I don’t feel it’s me. I love melodies and love rhythms.
“I don’t think you have to be Punk to make political music,” she continued. “I have an example — What’s Going On, the album by Marvin Gaye. It’s a super, super political album and the music is ultra-sophisticated, sensual and absolutely beautiful. So there you go.”
And some of her new album’s songs (it’s her second solo record since Stereolab suspended activity in 2009) are very political. “Auscultation to the Nation,” one of the Silencio’s most appealing Rock tunes with its early-REM-style guitar strumming and the way Sadier’s voice hits haunting high notes, is truly a screed. The English lyrics come from a direct transcription of a caller to a French radio show who was upset by the G-20’s global influence. (The G-20, which includes political figures from the world’s major economies, discusses and plans global economic policies and is a subject of great concern to the left.)
“Enough already with the dictatorship, tyranny of money/we want a real democracy,” Sadier sings, very sprightly.
“I heard this and it was so raw and direct,” Sadier said of the song’s phone-call source material. “I thought I should be hearing this 10 times a day.”
“The Rules of the Game” is a more gentle, artful dissection of the “ruling class,” melodically slower with a dark, spellbinding drifting-blues quality that envelops her voice in sadness. It’s inspired by the classic French movie of the same name that Jean Renoir made in 1939, just before World War II, about the out-of-touch bourgeoisie as the world was turning dangerously violent.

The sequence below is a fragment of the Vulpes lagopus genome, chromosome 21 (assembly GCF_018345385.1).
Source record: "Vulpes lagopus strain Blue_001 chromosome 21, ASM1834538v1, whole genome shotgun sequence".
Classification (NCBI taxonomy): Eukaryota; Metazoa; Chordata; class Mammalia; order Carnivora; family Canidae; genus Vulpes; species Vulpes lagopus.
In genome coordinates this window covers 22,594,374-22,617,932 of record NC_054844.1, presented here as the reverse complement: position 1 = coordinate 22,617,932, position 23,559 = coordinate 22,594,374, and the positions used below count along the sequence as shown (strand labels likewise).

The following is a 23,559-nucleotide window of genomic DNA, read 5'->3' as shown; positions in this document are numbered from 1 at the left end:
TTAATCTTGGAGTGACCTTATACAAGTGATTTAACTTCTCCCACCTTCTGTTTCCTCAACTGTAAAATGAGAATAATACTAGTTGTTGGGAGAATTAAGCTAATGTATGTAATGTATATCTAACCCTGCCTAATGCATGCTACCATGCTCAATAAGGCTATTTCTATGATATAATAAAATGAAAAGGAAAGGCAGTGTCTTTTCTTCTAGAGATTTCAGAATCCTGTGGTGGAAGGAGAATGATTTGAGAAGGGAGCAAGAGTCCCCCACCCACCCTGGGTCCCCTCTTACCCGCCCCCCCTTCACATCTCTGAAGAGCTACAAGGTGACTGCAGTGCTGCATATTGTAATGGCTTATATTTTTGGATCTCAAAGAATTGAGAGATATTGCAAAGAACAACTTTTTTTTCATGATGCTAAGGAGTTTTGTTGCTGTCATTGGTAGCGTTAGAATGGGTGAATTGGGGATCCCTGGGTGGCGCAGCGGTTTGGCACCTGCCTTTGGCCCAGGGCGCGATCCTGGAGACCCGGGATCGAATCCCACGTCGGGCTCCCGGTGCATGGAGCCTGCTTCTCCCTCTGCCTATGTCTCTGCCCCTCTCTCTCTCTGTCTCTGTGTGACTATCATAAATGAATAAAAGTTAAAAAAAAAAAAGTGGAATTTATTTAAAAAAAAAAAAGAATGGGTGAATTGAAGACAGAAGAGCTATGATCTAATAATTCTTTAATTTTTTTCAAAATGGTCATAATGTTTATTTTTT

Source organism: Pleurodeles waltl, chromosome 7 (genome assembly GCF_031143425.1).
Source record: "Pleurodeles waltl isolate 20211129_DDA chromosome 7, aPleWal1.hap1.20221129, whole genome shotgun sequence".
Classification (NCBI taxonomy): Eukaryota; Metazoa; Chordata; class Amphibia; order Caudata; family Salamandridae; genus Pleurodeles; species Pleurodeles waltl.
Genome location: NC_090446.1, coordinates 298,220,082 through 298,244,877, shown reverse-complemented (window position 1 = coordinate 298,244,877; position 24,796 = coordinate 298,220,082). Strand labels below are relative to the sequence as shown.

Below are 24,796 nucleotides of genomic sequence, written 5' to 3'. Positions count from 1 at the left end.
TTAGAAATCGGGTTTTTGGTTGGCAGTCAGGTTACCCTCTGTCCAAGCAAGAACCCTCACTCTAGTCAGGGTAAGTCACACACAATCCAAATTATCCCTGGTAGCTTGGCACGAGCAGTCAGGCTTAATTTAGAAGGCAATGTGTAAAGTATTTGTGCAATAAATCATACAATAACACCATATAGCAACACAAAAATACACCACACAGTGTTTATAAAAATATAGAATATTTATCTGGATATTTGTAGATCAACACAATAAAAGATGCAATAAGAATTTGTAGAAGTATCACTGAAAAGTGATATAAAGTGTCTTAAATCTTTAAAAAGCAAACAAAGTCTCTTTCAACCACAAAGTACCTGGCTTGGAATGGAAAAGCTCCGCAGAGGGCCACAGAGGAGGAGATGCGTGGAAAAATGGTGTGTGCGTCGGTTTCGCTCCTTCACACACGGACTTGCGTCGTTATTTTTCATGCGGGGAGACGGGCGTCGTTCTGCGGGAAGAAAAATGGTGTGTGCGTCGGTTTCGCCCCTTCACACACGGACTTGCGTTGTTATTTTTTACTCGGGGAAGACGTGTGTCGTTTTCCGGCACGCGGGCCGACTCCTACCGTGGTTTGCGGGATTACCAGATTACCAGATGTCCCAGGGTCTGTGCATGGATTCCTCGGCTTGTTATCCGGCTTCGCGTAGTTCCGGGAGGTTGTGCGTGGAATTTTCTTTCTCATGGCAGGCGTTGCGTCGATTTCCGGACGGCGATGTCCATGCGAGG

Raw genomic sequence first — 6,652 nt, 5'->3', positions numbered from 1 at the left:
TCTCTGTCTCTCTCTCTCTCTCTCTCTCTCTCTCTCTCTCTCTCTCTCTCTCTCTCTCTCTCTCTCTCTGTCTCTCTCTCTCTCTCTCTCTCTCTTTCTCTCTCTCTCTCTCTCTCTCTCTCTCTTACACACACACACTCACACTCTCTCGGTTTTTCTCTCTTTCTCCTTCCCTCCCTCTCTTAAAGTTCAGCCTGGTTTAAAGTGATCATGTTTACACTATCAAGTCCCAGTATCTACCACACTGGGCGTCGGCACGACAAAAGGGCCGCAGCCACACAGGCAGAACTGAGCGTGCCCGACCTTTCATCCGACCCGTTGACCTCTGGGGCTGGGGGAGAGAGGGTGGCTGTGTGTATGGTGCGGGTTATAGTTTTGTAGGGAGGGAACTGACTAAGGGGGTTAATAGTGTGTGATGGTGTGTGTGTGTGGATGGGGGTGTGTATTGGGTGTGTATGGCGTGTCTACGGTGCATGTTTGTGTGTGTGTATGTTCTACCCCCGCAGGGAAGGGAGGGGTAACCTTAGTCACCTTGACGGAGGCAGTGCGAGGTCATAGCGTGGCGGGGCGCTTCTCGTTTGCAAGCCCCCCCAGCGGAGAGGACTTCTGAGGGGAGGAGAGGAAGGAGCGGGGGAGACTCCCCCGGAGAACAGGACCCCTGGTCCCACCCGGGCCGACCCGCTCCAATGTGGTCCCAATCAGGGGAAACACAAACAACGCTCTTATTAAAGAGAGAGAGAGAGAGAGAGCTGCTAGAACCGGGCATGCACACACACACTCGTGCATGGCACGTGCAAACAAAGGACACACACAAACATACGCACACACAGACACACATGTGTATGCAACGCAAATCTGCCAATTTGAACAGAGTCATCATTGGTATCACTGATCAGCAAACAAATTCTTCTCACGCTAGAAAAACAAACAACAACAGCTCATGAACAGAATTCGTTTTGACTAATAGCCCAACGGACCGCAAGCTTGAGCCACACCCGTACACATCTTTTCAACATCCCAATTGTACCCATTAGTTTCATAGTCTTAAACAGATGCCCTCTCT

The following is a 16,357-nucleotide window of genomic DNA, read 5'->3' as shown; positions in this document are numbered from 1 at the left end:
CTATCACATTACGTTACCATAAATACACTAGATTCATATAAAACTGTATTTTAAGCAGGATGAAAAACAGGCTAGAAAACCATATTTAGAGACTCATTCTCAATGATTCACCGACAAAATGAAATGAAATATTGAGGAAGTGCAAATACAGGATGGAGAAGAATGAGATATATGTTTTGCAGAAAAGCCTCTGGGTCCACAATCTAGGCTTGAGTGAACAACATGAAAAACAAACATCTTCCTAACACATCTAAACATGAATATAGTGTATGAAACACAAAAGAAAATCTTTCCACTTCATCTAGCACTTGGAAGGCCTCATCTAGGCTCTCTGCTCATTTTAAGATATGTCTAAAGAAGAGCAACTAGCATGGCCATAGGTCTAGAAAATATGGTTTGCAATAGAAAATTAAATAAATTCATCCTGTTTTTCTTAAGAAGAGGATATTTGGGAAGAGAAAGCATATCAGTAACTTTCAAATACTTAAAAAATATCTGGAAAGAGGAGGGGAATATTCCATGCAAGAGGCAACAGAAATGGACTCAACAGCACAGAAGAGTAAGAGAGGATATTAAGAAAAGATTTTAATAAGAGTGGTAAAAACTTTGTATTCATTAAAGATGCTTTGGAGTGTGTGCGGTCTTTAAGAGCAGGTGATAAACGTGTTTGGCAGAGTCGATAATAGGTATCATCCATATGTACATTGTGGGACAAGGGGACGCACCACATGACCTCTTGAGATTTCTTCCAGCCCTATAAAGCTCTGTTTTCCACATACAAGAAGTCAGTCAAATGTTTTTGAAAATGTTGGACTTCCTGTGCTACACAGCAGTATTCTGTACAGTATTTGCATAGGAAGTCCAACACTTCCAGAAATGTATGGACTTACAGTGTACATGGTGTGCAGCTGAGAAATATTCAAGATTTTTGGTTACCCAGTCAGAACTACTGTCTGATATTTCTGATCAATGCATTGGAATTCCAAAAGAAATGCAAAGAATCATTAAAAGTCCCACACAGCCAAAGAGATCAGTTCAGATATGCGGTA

“They’re so careless about what’s going on in the state of world,” she explained of the film’s subjects. “Hitler is about to take over, build an empire, and they’re going, ‘Ha, ha, ha.’
“I feel there’s a parallel to this day and the state of democracy and our carelessness and indifference to what is going on. That was what I wanted to describe in this album. Be human, do not be aggressive — but also talk about what’s going on.”
The well-traveled, well-read Sadier has strong opinions about the rise of the right-wing Tea Party in the U.S. and its opposition to government-guaranteed health care for all. It is not a humane democratic people’s movement to her, and she expresses why with eloquent clarity.
“To me that’s using certain ideas against the people rather than for the people,” she said. “It’s based on total individualism and selfish behavior, and they (confuse) this with freedom: ‘I am free to do whatever I want.’ Well, yes, if you were alone maybe you could do whatever the hell you wanted. But we work as a complex and multiple organism — as a society. Not as a solo individual who can do whatever they bloody well like. It’s insane to think like that.
“Of course, we’re all individuals and we have to blossom as such, but in respect to others,” she continued. “That’s absolutely fundamental. I think the Tea Party generally are completely deluding themselves in thinking they’ll never need a hospital or anything. It’s animalistic. It’s the law of the jungle.”
But she has a suggestion for the Tea Party. Make art … and music. “The beauty of art is that you can do what you like,” she said. “That’s what we should say to the Tea Party. Get into art and be creative. Because there is a real space that’s open and totally free and you’re not going to harm anyone.”
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